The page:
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FATHERS, or FOUNDERS, of a new order of things was given a FOREVIEW OF THE FUTURE, a more or less full and clear revelation of the events of the era at the opening of which he stood. Most of these seven prophetic outlines embrace the entire interval from their own date to the full accomplishment of the work of human redemption. But as each starts from a later chronological point than its predecessor, it covers a shorter interval. The New Testament predictions of the events of this Christian dispensation, for instance, necessarily cover an interval sixteen hundred years shorter than that covered by the Mosaic foreview. But the later charts give fuller details than the earlier ones; and thus, though the interval they cover be shorter, the later revelations are the longest and most complex. In the following chapters we take up these seven foreviews of the future, examining in each case, first, what is predicted, and secondly, what has happened.

It is not to be expected that our readers can derive from the perusal of this work the same sense of the overwhelming and unanswerable nature of the argument here developed as the writers obtained in its preparation, because a sample only can be presented of the mass of evidence which has been passed under review. Some of the following chapters would have had to be swelled to volumes to do full justice to their themes. Our world is so wide that few, if any, are quainted with all its countries; and human history is so long and so complex that still fewer are familiar with all its facts. Memory may retain enough to attest the accuracy of general outlines, but when fresh research furnishes the mind with fresh material for comparison, the correspondence of a multitude of particulars is perceived in addition, and it is realized that, not only does the key open the lock, but that it fits it down to its most minute divisions—fits it as no key but one made to fit it could possibly do, fits it so as to reflect the highest credit on the skill of its designer and maker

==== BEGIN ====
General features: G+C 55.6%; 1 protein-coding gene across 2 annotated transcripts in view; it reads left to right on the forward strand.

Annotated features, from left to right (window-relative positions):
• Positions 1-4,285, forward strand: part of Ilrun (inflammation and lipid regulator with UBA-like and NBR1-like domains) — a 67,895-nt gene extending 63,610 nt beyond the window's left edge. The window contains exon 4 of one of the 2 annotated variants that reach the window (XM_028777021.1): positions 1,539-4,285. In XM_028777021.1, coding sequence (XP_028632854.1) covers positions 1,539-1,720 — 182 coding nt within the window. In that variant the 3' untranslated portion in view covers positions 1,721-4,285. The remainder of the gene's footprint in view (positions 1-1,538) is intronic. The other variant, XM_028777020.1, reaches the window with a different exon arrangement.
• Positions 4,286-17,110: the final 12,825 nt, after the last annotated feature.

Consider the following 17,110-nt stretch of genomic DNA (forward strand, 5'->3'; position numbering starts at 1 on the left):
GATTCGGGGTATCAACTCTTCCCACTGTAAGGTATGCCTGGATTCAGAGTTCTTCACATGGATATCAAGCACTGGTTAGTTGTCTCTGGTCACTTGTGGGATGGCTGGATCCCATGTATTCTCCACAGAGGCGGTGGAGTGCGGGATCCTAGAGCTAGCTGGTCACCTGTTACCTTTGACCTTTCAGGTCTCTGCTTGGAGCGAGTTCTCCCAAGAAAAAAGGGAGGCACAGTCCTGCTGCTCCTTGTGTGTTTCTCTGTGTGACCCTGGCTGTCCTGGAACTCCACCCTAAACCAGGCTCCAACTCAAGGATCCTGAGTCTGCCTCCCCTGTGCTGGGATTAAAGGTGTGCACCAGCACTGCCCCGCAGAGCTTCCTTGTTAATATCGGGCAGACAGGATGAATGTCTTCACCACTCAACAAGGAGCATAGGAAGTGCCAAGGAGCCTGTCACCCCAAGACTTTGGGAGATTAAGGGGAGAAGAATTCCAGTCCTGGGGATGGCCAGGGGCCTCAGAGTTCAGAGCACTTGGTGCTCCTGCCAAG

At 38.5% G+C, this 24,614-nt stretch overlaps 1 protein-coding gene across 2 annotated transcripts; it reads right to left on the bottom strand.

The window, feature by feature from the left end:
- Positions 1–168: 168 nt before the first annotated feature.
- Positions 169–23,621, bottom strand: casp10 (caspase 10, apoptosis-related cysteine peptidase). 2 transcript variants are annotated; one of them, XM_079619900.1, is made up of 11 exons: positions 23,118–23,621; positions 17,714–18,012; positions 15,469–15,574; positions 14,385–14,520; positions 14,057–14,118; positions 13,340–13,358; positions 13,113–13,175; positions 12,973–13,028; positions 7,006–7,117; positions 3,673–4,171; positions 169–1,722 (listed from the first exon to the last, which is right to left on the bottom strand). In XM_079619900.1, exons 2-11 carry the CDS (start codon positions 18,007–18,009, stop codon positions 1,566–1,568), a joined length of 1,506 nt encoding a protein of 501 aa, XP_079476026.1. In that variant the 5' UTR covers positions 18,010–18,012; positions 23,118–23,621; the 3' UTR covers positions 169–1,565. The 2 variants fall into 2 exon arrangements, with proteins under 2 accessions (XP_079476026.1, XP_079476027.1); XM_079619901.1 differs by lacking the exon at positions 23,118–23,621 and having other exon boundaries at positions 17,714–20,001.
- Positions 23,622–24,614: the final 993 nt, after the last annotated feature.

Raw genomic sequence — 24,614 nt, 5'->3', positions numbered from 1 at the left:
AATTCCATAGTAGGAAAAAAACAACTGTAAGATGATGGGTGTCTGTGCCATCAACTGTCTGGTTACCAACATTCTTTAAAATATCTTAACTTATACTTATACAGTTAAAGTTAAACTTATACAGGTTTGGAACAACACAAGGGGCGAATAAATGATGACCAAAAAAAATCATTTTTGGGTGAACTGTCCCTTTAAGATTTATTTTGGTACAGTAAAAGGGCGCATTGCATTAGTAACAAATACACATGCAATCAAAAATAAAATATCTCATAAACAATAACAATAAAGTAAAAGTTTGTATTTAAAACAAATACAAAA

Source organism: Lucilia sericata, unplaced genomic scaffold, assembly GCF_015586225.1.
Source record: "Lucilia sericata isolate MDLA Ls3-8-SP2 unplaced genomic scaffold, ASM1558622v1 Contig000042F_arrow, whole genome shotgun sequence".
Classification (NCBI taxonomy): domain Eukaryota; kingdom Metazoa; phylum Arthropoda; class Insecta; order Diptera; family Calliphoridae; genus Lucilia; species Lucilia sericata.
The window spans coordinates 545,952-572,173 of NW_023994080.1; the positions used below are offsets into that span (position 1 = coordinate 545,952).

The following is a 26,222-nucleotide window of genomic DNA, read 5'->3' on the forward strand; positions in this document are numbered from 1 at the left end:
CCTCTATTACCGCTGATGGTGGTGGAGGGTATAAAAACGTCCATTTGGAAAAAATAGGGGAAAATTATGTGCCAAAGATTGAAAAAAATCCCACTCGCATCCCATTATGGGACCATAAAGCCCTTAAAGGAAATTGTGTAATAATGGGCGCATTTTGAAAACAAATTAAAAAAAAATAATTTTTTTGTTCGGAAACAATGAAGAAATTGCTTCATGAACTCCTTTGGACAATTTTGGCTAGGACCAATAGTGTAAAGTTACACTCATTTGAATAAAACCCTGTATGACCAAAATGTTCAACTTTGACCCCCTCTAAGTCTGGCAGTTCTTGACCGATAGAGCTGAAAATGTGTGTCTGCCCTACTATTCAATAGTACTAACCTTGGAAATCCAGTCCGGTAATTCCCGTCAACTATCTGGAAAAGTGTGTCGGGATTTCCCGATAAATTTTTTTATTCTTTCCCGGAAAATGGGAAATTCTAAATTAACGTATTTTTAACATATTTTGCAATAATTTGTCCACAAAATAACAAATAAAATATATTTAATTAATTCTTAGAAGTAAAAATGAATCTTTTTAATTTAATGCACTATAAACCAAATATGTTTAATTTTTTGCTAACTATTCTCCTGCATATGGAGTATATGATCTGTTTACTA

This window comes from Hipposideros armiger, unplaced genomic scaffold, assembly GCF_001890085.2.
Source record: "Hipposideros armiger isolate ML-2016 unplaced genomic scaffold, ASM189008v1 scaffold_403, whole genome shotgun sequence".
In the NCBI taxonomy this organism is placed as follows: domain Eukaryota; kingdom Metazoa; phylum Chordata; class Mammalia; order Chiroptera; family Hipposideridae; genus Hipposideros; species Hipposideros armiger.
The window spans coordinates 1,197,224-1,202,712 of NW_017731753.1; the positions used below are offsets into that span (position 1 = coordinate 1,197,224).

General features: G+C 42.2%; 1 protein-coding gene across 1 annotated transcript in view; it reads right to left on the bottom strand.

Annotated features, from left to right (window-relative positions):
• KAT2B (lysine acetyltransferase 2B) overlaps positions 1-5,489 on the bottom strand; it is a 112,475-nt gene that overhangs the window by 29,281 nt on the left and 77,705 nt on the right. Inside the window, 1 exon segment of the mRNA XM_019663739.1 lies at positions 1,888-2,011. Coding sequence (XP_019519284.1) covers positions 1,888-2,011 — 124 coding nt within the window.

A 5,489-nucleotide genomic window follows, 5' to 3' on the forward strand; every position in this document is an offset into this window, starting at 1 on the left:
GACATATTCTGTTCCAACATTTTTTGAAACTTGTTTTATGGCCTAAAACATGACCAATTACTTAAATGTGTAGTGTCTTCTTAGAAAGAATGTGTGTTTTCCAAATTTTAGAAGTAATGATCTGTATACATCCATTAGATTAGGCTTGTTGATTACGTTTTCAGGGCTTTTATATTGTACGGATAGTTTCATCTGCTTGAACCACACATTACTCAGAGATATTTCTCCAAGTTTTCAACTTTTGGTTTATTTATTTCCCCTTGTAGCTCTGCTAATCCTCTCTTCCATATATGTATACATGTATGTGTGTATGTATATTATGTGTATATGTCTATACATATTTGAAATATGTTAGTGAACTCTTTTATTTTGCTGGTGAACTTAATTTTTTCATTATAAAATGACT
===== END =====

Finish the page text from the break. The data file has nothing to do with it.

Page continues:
Peculiarities in the key which might have been thought to be defects were it alone considered, prove to be delicate perfections as soon as it is inserted in the lock. So portions of a prophecy which when considered alone seem perplexing, prove when compared with the history to be absolutely and accurately exact as predictions of the peculiar and complicated relations of certain powers or persons. All is seen to be perfection, and we are constrained to exclaim, “Oh the depth of the riches both of the wisdom and knowledge of God! How unsearchable are His judgments, and His ways past finding out! Of Him, and through Him, and to Him are all things; to whom be glory for ever. Amen."





“And I will put enmity between thee and the woman, and between thy seed and her seed; it shall bruise thy head, and thou shalt bruise his heel. Unto the woman He said, I will greatly multiply thy sorrow and thy conception ; in sorrow thou shalt bring forth children; and thy desire shall be to thy husband, and he shall rule over thee. And unto Adam He said, Because thou hast hearkened unto the voice of thy wise, and hast eaten of the tree, of which I commanded thee, saying, Thou shalt not eat of it: cursed is the ground for thy sake ; in sorrow shalt thou eat of it all the days of thy life; thorns also and thistles shall it bring forth to thee; and thou shalt eat the herb of the field ; in the sweat of thy face shalt thou eat bread, till thou return unto the ground; for out of it wast thou taken : for dust thou art, and unto dust shalt thou return."


HE brief revelation given to Adam in Eden immediately

after the fall threw light upon the character and course of human history as a whole, and foretold its grand result as viewed from a moral stand point. Brief and few as the predictions are, they are all-embracing in their compass, and profound in their depths of meaning. They are multum in parvo--the entire history of mankind summed up in a few brief sentences. They differ widely from subsequent prophecy in character, as befits such primitive predictions. There is about them a combined simplicity and majesty, which stamp them as Divine. Their range is universal, so that all ages and all lands bear witness to their marvellous fulfilment.

They deal not with minor matters or temporary, passing experiences and changes, but with all the great permanent, essential facts and phenomena of human existence, including

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